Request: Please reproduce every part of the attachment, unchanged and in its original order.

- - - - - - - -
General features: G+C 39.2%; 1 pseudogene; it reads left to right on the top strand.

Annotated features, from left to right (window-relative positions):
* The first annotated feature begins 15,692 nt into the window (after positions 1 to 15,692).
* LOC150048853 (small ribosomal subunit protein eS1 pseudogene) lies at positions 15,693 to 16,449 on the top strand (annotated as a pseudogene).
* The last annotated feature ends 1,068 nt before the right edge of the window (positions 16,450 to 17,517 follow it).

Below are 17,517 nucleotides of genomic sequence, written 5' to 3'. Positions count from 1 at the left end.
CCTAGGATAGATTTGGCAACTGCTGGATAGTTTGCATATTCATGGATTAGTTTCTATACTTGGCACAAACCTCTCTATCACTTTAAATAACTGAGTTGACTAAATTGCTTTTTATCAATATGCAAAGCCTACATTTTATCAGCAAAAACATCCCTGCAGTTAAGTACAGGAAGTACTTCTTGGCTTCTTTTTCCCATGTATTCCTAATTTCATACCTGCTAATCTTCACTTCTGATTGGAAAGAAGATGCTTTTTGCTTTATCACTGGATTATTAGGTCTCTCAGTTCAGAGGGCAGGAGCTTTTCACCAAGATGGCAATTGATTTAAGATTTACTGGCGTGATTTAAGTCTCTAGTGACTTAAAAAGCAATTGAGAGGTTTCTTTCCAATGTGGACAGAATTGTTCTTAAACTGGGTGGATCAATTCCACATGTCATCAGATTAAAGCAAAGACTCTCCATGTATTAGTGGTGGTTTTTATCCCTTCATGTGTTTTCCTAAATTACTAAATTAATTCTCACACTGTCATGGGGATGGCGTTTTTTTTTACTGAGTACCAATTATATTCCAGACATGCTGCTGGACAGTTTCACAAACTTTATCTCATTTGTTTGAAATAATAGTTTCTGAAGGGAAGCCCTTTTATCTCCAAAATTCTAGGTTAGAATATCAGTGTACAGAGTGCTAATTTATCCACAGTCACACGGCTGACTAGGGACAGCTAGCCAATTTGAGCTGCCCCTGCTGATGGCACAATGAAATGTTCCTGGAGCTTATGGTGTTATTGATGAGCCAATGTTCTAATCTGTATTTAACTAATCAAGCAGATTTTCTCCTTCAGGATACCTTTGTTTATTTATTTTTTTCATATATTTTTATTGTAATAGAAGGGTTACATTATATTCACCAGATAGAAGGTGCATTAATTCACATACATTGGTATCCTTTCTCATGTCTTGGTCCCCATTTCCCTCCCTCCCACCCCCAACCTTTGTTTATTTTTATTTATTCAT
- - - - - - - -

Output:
General features: G+C 39.2%; 1 pseudogene; it reads left to right on the top strand.

Annotated features, from left to right (window-relative positions):
* The first annotated feature begins 15,692 nt into the window (after positions 1 to 15,692).
* LOC150048853 (small ribosomal subunit protein eS1 pseudogene) lies at positions 15,693 to 16,449 on the top strand (annotated as a pseudogene).
* The last annotated feature ends 1,068 nt before the right edge of the window (positions 16,450 to 17,517 follow it).

Below are 17,517 nucleotides of genomic sequence, written 5' to 3'. Positions count from 1 at the left end.
CCTAGGATAGATTTGGCAACTGCTGGATAGTTTGCATATTCATGGATTAGTTTCTATACTTGGCACAAACCTCTCTATCACTTTAAATAACTGAGTTGACTAAATTGCTTTTTATCAATATGCAAAGCCTACATTTTATCAGCAAAAACATCCCTGCAGTTAAGTACAGGAAGTACTTCTTGGCTTCTTTTTCCCATGTATTCCTAATTTCATACCTGCTAATCTTCACTTCTGATTGGAAAGAAGATGCTTTTTGCTTTATCACTGGATTATTAGGTCTCTCAGTTCAGAGGGCAGGAGCTTTTCACCAAGATGGCAATTGATTTAAGATTTACTGGCGTGATTTAAGTCTCTAGTGACTTAAAAAGCAATTGAGAGGTTTCTTTCCAATGTGGACAGAATTGTTCTTAAACTGGGTGGATCAATTCCACATGTCATCAGATTAAAGCAAAGACTCTCCATGTATTAGTGGTGGTTTTTATCCCTTCATGTGTTTTCCTAAATTACTAAATTAATTCTCACACTGTCATGGGGATGGCGTTTTTTTTTACTGAGTACCAATTATATTCCAGACATGCTGCTGGACAGTTTCACAAACTTTATCTCATTTGTTTGAAATAATAGTTTCTGAAGGGAAGCCCTTTTATCTCCAAAATTCTAGGTTAGAATATCAGTGTACAGAGTGCTAATTTATCCACAGTCACACGGCTGACTAGGGACAGCTAGCCAATTTGAGCTGCCCCTGCTGATGGCACAATGAAATGTTCCTGGAGCTTATGGTGTTATTGATGAGCCAATGTTCTAATCTGTATTTAACTAATCAAGCAGATTTTCTCCTTCAGGATACCTTTGTTTATTTATTTTTTTCATATATTTTTATTGTAATAGAAGGGTTACATTATATTCACCAGATAGAAGGTGCATTAATTCACATACATTGGTATCCTTTCTCATGTCTTGGTCCCCATTTCCCTCCCTCCCACCCCCAACCTTTGTTTATTTTTATTTATTCAT